Title: Folklore Series (2nd Issue) 
Dances
(View Souvenir Sheet)
Has No Title
Stamp Serial#
553 
KPC#
C-306 
MICHEL#
583 
StanGib#
699 
Scott#
555 
Date of Issue
06/15/1967 
Quantity
1,000,000 
Denomination
4 won 
Design
Sword Dance 
Designer
Kang Choon-whan 
Image Area
33mm*23mm 
Perforation
1312 
Sheet Composition
510 
Paper
Granite paper; unwatermarked
Printer
Government Printing & Mint Agency of the Repubic of Korea 
Description
The Ministry of Communications will feature our beautiful and graceful folklore dances - Sword dance, Buddhist monk dance and Peace-praying dance - on three different stamps valued at 4 won, 5 won and 7 won. It will be the second part of the folklore stamp series, issued by the Ministry.

Sword dance: The theme of a 4 Won stamp is sword dance, which dates back to the ancient Sylla Dynasty. The sword dance, highly regarded for its artistic value, used to be played in the royal court by a group of ranging from 4 to 8 dancers, attired in cambat clothes with helmets and it represents graceful and yet vivacious motions.With the passage of time, the dance has tended to change to a subdued and softend form of expression, though the sword dance being performed in the southern province of this country in said to be very close to what they originally were.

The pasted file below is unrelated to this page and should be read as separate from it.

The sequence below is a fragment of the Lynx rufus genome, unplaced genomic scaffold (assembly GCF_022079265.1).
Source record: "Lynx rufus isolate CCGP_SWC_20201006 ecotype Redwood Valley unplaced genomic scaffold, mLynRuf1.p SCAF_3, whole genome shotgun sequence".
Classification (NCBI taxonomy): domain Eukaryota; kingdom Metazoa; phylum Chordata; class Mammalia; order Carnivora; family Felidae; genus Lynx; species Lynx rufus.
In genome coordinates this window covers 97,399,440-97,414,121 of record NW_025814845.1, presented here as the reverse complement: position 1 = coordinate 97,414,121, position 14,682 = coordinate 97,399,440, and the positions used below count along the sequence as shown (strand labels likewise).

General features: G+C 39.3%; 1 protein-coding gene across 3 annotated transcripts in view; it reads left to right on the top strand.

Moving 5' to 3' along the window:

Dance praising perfect peace: The 5 Won stamp features peace praying dance, which was originated from Shamanism rituals for worshipping gods or anathematizing devils. Though slow in tempo, the brisk movement of feet in the dancing, seems to inspire peaceful and yet lively mood. This dance was originally performed by a queen or princess on occasions of national celebration or praying for the peace of the country. It was not until the late Yi Dynasty that this dance was adapted for presentation on stage.

Buddhist monk dance: The 7 Won stamp depicts the Buddhist monk dance which was developed from Buddhist rituals, following the introduction of Buddhism into this Country. This is an expression in physical motion of praising the virtues of Buddha and is considered a form of Buddhist`s ritualistic dances. A dancer, in a long black robe with a white cone-shaped hat on the head and a knapsack on the back, begins dancing, reciting a Buddhist prayer, which preaches on the teachings and blessings of Buddha, and conclude it with a violent drumming at the consummation of religious ecstasy. The Buddhist monk dance may well be regarded as typical of Korean folklore dance since it constitutes the core of our folklore dance and covers most of the techniques of the Korean folklore dancing.